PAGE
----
SPRINGFIELD (AP) — A plan that would allow illegal immigrants inIllinois to get driver's licenses cleared another hurdle Tuesday, withthe state Senate approving the measure hours after Republican leadersin the General Assembly offered their support and said they've beenworking with Democrats on the issue for years.|
The measure, which would let illegal immigrants get tested forlicenses and buy insurance without facing deportation, passed thestate Senate 41-14.
State Sen. Mike Jacobs, D-East Moline, was one of the supporters of the proposal in the Senate.
"This is certainly a tough issue, and I can see both sides," he said. "However, the safety of all drivers was the overriding factor in why I voted for it. I can only hope that Washington will similarly step up and resolve the broader immigration issue."
The bill now heads to the House, which ends its fall veto session today. The licenses couldn'tbe used for other purposes, such as boarding a plane or voteridentification.
Senate Minority Leader Christine Radogno of Lemont and House MinorityLeader Tom Cross of Oswego stood with former Gov. Jim Edgar and otherRepublicans earlier Tuesday to announce their support for thelegislation.
Illinois has about 250,000 illegal immigrants who are driving withouttraining and insurance, proponents say. Those drivers caused $64million in damage claims each year, according to the Highway SafetyCoalition, a group that supports the bill.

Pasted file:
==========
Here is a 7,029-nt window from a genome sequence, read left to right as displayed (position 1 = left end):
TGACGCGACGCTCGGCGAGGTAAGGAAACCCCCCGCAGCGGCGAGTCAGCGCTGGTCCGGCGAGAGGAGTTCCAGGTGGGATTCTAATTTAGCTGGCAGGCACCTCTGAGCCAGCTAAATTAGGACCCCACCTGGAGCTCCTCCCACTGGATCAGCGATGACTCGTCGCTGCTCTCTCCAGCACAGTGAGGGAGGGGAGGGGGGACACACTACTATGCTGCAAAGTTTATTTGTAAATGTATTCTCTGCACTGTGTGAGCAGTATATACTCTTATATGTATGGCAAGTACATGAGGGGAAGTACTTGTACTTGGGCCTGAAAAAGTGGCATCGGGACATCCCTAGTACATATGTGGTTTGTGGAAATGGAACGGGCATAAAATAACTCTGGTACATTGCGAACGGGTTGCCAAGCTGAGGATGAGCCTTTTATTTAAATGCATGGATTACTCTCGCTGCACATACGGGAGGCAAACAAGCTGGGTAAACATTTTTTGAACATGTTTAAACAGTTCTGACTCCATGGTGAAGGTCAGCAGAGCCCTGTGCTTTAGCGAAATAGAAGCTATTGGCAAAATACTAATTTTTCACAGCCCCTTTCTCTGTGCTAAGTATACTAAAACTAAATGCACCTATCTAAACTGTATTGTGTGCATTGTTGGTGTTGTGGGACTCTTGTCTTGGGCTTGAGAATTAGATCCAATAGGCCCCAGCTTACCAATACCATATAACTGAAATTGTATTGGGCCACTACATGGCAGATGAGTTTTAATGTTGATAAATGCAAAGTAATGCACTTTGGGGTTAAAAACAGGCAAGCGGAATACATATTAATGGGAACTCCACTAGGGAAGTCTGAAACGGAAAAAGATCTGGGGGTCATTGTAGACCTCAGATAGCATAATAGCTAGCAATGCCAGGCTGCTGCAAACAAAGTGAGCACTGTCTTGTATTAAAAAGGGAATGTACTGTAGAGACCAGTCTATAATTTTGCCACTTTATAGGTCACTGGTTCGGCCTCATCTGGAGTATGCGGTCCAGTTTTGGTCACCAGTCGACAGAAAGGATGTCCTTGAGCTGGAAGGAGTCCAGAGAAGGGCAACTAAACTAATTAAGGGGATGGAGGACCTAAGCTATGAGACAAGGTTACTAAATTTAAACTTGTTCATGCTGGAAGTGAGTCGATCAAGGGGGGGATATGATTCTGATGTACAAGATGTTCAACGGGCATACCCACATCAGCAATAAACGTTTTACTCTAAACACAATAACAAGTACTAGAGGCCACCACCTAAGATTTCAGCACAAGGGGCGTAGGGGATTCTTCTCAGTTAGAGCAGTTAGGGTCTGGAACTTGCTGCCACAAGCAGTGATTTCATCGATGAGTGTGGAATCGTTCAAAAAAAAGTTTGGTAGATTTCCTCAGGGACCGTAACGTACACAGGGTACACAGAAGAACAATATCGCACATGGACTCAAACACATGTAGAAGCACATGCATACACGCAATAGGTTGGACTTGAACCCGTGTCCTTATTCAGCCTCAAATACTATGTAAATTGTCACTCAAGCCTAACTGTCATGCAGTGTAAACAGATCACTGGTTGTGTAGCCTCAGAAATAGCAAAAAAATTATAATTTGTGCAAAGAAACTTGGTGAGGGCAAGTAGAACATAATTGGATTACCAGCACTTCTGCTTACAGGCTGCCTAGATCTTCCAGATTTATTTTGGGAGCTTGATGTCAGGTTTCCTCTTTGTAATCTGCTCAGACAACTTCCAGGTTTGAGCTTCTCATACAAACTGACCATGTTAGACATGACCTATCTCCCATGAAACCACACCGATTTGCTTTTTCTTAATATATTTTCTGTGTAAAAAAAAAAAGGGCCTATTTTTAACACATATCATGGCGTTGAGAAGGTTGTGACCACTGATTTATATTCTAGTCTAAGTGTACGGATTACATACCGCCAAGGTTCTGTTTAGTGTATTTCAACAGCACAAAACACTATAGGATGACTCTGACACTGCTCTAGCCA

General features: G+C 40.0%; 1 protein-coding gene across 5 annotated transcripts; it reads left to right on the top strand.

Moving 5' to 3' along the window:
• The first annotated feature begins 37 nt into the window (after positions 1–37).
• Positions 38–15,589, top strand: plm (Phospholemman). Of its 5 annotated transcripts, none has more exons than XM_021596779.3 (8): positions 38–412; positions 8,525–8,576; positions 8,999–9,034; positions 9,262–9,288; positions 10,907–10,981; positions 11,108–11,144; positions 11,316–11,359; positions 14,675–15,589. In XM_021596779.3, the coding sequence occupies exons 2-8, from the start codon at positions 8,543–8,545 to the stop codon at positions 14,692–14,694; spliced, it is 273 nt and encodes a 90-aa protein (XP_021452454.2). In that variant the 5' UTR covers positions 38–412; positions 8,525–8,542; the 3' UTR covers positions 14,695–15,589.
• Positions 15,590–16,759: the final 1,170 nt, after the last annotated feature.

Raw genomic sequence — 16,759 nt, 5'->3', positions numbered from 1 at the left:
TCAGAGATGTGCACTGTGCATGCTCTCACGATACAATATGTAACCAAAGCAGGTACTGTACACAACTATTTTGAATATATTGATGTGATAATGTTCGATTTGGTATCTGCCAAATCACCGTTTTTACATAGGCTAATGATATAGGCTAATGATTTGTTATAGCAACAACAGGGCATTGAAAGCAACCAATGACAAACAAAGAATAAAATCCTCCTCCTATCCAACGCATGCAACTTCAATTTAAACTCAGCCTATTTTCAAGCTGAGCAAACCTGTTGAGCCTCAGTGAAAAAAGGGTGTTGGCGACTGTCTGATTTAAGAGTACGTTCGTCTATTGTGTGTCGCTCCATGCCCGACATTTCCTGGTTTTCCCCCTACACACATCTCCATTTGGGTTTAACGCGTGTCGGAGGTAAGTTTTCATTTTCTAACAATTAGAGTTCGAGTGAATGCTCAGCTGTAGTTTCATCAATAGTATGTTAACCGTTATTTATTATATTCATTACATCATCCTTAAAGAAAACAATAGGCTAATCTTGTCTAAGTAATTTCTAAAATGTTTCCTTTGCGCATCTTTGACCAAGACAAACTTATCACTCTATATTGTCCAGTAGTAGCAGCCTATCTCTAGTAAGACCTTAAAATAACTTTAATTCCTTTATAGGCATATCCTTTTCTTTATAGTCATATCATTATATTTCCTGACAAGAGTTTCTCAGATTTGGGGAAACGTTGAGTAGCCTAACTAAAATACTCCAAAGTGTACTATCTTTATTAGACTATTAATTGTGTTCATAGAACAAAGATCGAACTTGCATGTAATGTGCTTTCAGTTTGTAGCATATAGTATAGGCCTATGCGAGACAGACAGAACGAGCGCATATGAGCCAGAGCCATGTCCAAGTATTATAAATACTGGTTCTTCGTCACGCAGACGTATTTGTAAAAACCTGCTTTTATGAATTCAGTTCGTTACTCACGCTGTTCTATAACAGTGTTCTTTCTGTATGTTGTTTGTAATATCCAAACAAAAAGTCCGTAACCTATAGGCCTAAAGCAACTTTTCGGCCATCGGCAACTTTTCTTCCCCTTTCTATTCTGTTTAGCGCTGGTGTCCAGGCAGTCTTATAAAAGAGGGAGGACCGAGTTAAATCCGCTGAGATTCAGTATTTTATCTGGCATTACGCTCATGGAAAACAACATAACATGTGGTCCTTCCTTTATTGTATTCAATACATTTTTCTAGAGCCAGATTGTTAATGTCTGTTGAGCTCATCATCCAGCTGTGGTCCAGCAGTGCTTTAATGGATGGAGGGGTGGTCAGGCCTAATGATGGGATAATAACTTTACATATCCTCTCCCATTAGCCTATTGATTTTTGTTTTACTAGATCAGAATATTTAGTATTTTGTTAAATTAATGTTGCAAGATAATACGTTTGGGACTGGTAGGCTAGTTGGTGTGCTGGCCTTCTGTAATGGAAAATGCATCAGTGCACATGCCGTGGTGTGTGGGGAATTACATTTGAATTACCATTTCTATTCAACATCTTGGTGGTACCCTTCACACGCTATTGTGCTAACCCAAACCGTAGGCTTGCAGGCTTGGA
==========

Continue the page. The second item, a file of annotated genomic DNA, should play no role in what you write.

The legislation was sponsored by Chicago Democratic Senate PresidentJohn Cullerton. Supporters say the temporary licenses issued wouldlook the same as those given to foreigners who are in the countrylegally, so police couldn't target illegal immigrants.
The Illinois Coalition for Immigrant and Refugee Rights kicked off its campaign in support of the licenses at a Nov. 20 event inChicago with Cullerton and Democratic Gov. Pat Quinn.
Edgar andComptroller Judy Baar Topinka, who also attended an event in supportof the bill Tuesday, were there, but not Radogno or Cross.
At the time, Radogno said she had a scheduling conflict and aspokeswoman said she hadn't discussed the matter with Cross.
Asked Tuesday about their Nov. 20 absence, Cross and Radognodownplayed the issue, and coalition chief Lawrence Benito saidlegislation hadn't been drafted until last week.
Cross said Tuesday that he'd seen the bill and was supportive of it.
"It's not a new issue and it's had bipartisan engagement for fiveyears," Radogno said. "What we see now is both sides coming togetherand some movement on both sides to get a product that can actuallymove the ball forward."
Neither addressed the point Edgar made two weeks ago that the measureis a sound opportunity for the GOP to reach out to Latino voters, whoplayed a large role in the shellacking the Republicans took in theGeneral Assembly in the Nov. 6 election. Democrats won supermajoritycontrol of both the House and Senate.
GOP endorsement "bodes well for not only this piece of legislation,which is so important," said Edgar, who also spent 10 years assecretary of state.
"It bodes well for the whole system that we see onan important issue like this, that Republicans and Democrats arecoming together and trying to find common ground."
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